- Associated Press - Monday, September 29, 2014

JUNEAU, Alaska (AP) - Freshmen at the University of Alaska Southeast are learning about what constitutes consent when it comes to sex.

It is part of a renewed focus on cracking down on sexual violence at college campuses nationwide. New guidelines from the federal government require that colleges talk to students about consent.

At a recent orientation, student-conduct administrator Lori Klein said no means no. But she said there are also situations where yes does not mean yes, such as when someone is drunk or incapacitated. Yes to one thing does not mean yes to anything else, she said.

“Consent for holding hands is not consent for a kiss. Consent for sex once is not consent for sex twice,” Klein said.

She also said that consent must be “active, sober, enthusiastic, informed, mutual, honest and verbal.”

Faculty and staff also were required to undergo training to learn to recognize the signs of trauma related to sexual assault, KTOO reported (https://bit.ly/1oqjp7i ).

Senior Barb Dagata, who also works at the university, said she feels empowered by the new information.

“I’ve had some friends who’ve had roommates get involved with bad relationships or just bad situations. And it was hard for me to give any advice to my friend on what she should do with her roommate. And I always felt at a loss for how involved should I be,” Dagata said. “And after going through the training, I kind of look back and I wish I would’ve said something. I wish I would’ve come to campus and said, ‘Hey, this girl needs some help.’ “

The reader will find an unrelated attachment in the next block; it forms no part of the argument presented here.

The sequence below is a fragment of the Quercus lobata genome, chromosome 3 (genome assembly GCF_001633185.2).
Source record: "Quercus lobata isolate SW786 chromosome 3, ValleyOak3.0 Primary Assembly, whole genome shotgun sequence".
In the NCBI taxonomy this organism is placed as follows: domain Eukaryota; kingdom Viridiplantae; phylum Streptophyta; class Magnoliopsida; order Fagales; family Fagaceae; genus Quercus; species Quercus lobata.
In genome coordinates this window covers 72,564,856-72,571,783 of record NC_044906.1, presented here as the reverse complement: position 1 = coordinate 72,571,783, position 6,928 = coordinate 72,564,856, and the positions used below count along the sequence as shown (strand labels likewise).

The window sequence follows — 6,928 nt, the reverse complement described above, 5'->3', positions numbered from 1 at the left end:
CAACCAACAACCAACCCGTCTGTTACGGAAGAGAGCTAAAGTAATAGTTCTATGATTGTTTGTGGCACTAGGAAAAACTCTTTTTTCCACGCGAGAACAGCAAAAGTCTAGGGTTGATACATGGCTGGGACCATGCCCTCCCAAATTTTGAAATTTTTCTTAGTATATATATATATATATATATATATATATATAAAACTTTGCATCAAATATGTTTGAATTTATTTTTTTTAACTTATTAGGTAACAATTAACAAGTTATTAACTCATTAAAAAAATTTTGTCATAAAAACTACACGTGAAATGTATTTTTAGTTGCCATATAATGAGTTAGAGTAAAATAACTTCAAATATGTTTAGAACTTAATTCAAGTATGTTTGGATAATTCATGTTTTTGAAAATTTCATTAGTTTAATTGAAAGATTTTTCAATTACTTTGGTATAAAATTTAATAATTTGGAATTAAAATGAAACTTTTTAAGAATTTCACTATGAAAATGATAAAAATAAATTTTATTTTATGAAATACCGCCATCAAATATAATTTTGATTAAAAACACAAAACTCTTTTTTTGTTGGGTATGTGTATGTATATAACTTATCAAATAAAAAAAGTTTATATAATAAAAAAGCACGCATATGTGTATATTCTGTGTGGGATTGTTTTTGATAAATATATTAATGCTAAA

The university had one report of sexual assault in 2012 and 2013. So far for this year, there have been two reports.

Mandy Cole, direct-services manager with the domestic violence and sexual assault nonprofit group AWARE in Juneau, said sexual assaults are often underreported. “I think that we can say with surety that those numbers are less than the numbers of sexual assaults that actually occur,” she said.

The University of Alaska system is on a list of 79 U.S. colleges and universities that are being investigated because of complaints made to the U.S. Department of Education’s Office of Civil Rights or as part of compliance reviews. Federal officials plan to visit University of Alaska campuses to see how they are handling complaints about sexual violence.

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Information from: KTOO-FM, https://www.ktoo.org


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